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05/10/24 10:24 AM #359    


Donald Salisbury

Thank you so much Charles for these two insightful articles. I have just posted links to them on my facebook page.

05/11/24 12:00 PM #360    

Charles Parsons

For those of you still interested in Gaza and Palastine, I encourage you to go to as he is addressing comments by Hillary Clinton and not favorably.  Professor Cole is an expert on the Middle East, especially Iran.  Charlie


05/14/24 06:39 AM #361    


Shirley Smith (Kirsten)

Informative: Klippenstein terms Biden's threat to suspend arms to Israel a scam.

and today, quite alarming: in Politico

"On Israel … House Minority Leader HAKEEM JEFFRIES and his leadership team will have to decide how hard they want to enforce party discipline on the latest Israel-related bill headed to the floor, likely on Thursday. The Israel Security Assistance Support Act — which, yes, is binding — would effectively prevent Biden from freezing aid to Israel, as he threatened last week."   

05/15/24 08:41 AM #362    


Elizabeth Sherman (Elvy)

On Israel vs. Gaza -

Just a question--if the US public elect Donald Trump, should the world divest from the United States?

A horrible government doesn't mean that everyone in the country needs to be punished. If we could divest from the wretched Jewish settlements on clearly Arab land, and populated largely by Americans from NYC, I'd be all for it. 

But if Afghanistan and Iraq have taught us anything, it is that Americans understand less than nothing about how other countries (with their assorted histories, institutions, religions, splinter groups, tribes, and factions) work.

All for peaceful protests to hold bullies' feet to the fire. But whom do we hurt with divestment from an entire country? Beware of unintended consequences.  Beth

05/15/24 12:50 PM #363    


Daniel Miller

I don't think very many people are asking for divestment from Israel as a whole, although the way the Israeli populace is supporting the invasion of Gaza by blocking humanitarian aid may bring that into question.  The aim since long before the invasion of Gaza was to block investment in Israeli corporations in the West Bank.

05/16/24 12:11 PM #364    


Richard Zitrin

Dan, I am no expert on BDS, but what I've read seems broader than what you've posted. Can you give us some sources?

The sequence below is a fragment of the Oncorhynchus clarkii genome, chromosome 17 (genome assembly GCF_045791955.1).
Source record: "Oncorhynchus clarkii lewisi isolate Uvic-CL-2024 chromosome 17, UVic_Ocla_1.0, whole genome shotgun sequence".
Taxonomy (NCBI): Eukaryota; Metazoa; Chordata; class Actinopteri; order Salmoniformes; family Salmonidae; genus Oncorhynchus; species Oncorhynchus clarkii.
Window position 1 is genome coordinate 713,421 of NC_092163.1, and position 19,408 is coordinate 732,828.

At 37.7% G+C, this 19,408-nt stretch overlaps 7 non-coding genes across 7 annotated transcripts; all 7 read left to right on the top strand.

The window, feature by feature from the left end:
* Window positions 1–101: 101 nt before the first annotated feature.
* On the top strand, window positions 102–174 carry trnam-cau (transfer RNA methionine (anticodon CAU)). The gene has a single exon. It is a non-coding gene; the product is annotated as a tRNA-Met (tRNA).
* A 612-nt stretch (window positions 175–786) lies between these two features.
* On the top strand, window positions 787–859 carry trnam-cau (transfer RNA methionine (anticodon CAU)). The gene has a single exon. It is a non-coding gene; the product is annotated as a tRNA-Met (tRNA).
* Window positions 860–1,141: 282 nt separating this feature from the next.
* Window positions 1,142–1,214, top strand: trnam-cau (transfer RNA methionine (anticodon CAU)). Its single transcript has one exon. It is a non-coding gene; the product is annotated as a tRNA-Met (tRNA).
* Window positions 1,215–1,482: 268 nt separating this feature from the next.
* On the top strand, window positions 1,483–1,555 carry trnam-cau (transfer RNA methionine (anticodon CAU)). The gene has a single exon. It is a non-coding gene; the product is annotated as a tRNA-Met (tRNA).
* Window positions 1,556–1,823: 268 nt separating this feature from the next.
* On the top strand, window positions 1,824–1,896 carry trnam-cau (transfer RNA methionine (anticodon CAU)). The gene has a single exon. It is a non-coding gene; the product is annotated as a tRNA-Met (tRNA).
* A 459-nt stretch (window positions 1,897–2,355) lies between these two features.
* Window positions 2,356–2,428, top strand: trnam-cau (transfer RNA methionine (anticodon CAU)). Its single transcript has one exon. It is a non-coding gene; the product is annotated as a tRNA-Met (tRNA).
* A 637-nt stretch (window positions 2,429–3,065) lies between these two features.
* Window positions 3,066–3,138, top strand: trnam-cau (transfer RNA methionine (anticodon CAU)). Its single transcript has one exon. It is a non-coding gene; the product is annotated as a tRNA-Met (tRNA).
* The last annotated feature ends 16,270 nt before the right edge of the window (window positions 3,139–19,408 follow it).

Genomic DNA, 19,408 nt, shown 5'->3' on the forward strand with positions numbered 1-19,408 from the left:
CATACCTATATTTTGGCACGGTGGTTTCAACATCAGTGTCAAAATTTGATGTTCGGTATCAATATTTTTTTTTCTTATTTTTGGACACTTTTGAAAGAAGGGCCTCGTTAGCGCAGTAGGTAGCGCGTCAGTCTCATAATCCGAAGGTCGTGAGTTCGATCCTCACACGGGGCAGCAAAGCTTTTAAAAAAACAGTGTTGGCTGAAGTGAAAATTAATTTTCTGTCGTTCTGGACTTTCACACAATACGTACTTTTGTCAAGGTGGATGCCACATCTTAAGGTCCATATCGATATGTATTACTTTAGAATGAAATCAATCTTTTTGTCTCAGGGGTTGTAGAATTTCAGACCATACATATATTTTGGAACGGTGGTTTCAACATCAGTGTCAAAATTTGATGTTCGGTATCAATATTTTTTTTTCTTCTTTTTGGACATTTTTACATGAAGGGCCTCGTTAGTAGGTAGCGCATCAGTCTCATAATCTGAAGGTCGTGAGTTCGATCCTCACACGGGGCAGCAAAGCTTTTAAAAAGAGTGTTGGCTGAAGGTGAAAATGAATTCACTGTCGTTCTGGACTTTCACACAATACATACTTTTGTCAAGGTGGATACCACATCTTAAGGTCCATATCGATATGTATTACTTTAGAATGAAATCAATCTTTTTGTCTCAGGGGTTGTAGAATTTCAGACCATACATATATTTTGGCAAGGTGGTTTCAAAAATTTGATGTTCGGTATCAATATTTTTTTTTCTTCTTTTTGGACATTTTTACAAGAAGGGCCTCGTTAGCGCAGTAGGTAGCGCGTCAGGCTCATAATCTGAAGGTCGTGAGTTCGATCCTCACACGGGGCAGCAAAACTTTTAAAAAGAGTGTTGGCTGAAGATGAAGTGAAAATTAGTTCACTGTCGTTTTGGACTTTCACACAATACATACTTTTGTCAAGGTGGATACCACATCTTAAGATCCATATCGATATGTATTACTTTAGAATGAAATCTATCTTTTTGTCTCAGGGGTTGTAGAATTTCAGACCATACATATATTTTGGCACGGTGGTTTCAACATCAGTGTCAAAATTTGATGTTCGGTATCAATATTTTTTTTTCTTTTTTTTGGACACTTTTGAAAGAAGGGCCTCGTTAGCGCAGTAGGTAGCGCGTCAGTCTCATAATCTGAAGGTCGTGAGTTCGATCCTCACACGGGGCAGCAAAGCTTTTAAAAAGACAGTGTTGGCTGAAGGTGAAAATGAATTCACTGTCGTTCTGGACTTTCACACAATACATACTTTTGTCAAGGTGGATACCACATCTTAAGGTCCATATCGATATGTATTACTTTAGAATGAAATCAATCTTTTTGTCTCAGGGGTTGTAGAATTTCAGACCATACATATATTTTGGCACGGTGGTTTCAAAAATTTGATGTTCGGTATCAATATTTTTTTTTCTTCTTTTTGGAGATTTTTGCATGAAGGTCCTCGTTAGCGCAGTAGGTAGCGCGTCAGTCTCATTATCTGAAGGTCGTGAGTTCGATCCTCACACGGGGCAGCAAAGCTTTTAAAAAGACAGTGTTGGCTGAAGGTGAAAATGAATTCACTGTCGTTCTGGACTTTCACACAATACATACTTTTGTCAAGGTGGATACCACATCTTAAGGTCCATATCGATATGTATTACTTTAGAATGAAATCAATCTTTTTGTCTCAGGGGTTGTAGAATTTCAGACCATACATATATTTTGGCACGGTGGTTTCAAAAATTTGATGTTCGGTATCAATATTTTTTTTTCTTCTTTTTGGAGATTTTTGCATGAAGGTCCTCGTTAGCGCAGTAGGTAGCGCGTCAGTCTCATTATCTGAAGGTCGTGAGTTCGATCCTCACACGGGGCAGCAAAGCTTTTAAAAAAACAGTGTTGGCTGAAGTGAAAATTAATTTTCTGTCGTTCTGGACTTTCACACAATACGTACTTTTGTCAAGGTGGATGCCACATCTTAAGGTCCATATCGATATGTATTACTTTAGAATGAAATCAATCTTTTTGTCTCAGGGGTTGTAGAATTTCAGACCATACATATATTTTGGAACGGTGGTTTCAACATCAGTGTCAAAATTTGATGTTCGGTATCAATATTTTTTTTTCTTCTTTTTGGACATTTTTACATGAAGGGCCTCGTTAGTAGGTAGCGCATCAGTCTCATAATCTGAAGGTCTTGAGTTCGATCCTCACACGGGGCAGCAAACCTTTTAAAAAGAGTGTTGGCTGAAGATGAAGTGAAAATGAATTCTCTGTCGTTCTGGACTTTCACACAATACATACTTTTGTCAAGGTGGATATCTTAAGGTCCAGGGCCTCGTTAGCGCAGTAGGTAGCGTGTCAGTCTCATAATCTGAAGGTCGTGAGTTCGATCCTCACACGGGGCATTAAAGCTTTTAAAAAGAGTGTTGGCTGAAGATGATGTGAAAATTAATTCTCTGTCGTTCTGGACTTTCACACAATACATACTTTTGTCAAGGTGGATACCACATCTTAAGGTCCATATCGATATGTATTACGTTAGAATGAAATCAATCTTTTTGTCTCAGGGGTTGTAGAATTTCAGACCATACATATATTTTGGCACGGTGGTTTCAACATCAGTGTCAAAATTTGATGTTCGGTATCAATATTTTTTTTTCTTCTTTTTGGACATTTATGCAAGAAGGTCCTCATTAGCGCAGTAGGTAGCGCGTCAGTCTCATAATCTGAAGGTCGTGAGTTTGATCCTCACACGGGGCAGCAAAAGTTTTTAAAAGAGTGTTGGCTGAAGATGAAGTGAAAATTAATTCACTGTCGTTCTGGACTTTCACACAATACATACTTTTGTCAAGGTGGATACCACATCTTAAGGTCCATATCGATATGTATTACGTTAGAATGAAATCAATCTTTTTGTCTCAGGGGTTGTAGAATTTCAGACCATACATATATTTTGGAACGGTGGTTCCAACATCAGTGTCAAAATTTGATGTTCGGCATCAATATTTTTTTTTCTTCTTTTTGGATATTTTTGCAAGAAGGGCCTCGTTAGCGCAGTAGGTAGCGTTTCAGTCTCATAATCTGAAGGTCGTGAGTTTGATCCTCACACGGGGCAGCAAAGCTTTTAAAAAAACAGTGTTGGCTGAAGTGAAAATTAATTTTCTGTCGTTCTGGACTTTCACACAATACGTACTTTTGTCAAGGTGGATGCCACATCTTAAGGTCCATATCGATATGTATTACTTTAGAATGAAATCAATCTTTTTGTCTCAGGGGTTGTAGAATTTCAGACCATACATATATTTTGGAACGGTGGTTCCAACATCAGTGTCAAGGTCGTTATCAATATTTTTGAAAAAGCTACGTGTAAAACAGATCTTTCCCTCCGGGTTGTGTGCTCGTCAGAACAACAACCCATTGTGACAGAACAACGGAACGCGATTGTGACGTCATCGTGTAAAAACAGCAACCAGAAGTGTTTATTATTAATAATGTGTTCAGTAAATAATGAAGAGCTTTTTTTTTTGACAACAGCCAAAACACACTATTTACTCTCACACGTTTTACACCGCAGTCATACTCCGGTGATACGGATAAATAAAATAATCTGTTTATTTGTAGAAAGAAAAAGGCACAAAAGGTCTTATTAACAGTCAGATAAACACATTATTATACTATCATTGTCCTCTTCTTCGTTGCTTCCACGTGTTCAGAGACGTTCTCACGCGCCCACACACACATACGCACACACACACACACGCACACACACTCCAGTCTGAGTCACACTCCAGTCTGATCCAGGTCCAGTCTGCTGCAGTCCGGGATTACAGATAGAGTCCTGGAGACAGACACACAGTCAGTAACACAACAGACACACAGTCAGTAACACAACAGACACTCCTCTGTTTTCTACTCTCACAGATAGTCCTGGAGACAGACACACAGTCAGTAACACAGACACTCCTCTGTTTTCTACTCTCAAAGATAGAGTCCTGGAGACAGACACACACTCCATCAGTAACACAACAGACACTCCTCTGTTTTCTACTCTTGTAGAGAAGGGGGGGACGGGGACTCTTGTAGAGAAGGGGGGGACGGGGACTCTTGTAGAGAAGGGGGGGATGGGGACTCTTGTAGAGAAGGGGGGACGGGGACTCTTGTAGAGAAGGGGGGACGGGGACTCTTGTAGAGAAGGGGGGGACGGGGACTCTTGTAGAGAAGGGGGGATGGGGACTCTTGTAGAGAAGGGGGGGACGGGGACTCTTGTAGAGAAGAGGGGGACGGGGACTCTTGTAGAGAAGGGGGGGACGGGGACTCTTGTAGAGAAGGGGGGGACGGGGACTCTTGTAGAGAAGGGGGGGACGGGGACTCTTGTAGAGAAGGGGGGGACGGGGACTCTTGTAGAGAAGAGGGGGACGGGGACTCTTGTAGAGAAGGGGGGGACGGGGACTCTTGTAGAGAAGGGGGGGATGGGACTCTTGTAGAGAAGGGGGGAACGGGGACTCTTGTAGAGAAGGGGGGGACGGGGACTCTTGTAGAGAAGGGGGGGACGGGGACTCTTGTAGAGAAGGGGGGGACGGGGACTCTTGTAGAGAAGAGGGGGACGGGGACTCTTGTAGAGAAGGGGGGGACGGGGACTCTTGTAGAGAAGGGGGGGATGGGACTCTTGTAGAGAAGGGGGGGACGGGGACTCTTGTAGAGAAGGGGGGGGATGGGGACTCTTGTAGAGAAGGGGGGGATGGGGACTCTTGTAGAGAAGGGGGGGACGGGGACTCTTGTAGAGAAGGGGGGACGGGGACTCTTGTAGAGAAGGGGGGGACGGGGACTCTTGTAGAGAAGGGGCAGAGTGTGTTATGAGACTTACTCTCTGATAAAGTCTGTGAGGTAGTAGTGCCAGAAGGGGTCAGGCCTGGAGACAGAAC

05/16/24 01:42 PM #365    


Edward McKelvey

Regarding disinvestment, I repeat a point I made earlier in a different context.  If your aim is to keep your hands clean in a financial sense and therefore to feel better, I'm all for it.  If you think disinvestment will change the situation on the ground, I would be very skeptical, even if many colleges and universities were to band together in this fashion.  Unless the fundamentals of the target companies change, other investors will gladly step in as the disinvestment temporarily reduces their stock prices and increase their yields.


05/17/24 11:06 PM #366    


Daniel Miller

Regarding the usefulness of the BDS campaign, it developed from a meeting in South Africa of Palestinians with antiapartheid officials.  If it was helpful in South Africa, it might be helpful in Israel and Palestine.

As for the individual companies it is aimed at, they are the companies that benefit from Israeli control of Palestine.  That would be all Israeli corporations located in the West Bank plus those that aid the military, do surveillance, and benefit from Israeli control of Gaza and the West Bank.  For example, most of the Israeli exports of fruits and vegetables are produced by the illegal settlements, so those are boycotted, but dairy products come from dairies in Israel itself, so cheese or yogurt wouldn't be of concern nor would be fish from the Mediterranean.

05/18/24 10:20 AM #367    


Daniel Miller

Something interesting in today's Guardian that is worse than anything we did in Iraq if possible.



05/25/24 04:43 PM #368    

Paul Lawn

Thanks for a stimulating discussion reminiscent of those during our undergraduate days. I particularly thank Andrew S. Ward and Richard Zitrin for their helpful perspectives.